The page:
FacebookTwitterGoogle+RedditEmail

We Ain’t Germans

by

Although the premise seems perfectly reasonable, attempting to solve our social and economic problems by copying the demonstrably successful techniques used by other countries probably isn’t going to work.  Why?  Because, as simplistic as this sounds, there is such a thing as a “national identity,” a national consciousness, a national ethos, and what works in, say, Estonia or Luxembourg, is going to have a slim chance of working in America.

Consider:  An American businessman who spent two decades in Japan observed that the reason Japanese citizens—including Japanese businesses—file so few lawsuits is because they’re “embarrassed” to sue people.  For want of a better word, filing a lawsuit in Japan is considered “undignified.”  Not to pass judgment on which perception is right or wrong, but clearly, that outlook is alien to most Americans.  In this rights-oriented country, we file a lawsuit to get our rights.  Simple as that.

Yet, I’ve heard people suggest that one way for us to clean up and reform our deplorable judicial system is to adopt a “Japanese approach” to jurisprudence.  I’ve heard people gush over Japan’s hyper-streamlined criminal justice system, and sagely urge us to model our system on theirs.  Indeed, most Japanese trials take an astonishingly short time, the overwhelming majority of people charged with a criminal act are found guilty, and the docket is amazingly sparse.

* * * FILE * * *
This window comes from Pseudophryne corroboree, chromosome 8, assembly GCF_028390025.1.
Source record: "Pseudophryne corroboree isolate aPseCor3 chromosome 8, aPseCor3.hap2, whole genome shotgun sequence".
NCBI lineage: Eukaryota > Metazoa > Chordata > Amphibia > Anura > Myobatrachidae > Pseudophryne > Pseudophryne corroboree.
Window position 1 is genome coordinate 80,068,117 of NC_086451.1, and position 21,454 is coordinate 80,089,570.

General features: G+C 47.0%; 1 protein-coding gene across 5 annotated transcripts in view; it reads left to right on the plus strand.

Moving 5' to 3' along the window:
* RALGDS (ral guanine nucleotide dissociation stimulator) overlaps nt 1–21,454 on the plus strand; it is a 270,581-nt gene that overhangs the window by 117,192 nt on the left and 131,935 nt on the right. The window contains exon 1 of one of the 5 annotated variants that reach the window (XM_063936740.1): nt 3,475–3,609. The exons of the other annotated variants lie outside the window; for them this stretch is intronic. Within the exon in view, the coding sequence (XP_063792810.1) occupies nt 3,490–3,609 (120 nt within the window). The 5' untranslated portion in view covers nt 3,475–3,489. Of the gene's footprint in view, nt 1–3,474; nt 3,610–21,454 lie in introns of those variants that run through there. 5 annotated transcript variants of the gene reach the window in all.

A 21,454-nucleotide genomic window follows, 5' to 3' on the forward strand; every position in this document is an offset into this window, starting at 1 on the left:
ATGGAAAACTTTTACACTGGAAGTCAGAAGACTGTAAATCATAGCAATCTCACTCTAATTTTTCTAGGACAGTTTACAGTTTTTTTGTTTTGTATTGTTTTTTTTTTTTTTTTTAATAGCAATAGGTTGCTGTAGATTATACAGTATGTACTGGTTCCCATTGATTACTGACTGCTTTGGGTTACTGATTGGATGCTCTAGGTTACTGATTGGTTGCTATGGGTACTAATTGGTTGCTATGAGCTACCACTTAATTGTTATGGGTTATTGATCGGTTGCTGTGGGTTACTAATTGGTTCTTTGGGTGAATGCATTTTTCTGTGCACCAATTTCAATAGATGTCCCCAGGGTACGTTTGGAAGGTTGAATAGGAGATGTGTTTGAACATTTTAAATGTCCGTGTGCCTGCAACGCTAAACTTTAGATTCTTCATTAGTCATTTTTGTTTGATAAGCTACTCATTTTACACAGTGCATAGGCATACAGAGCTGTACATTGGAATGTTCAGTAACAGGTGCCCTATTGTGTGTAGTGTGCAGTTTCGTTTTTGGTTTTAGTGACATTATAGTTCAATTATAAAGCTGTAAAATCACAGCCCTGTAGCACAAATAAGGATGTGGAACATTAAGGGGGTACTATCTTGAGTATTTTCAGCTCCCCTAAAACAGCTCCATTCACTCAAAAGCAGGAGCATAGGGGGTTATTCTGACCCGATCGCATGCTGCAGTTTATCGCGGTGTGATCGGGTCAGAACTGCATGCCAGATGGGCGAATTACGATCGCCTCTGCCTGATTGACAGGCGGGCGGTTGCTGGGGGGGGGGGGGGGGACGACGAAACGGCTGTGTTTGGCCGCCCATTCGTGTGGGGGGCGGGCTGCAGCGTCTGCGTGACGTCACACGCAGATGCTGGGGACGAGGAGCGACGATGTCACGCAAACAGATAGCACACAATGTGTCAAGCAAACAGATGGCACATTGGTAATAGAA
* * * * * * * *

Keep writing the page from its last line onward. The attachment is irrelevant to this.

But how could a Japanese approach ever be expected to work here?  The reason that the “Japanese approach” works in Japan is because it’s being done by and for the Japanese.  The same goes for education reform.   People point to the test results of students in Singapore and boldly declare that we should adopt the “Singaporean approach,” as if something as deeply entrenched, multi-faceted and complex as national education policy is nonetheless readily portable.

As a former labor union rep, I used to have people lecture me on the futility (and stupidity) of maintaining our adversarial “us vs. them” mentality when it came to labor-management relations, and the country they always pointed to as a shining example of working “cooperatively” with management was Germany.  Be like Germany, they would say.  Follow Germany’s example.  I heard it a dozen times.  German trade unionists sit on the board of directors of German companies.  German labor unions are management’s partners, not management’s foes.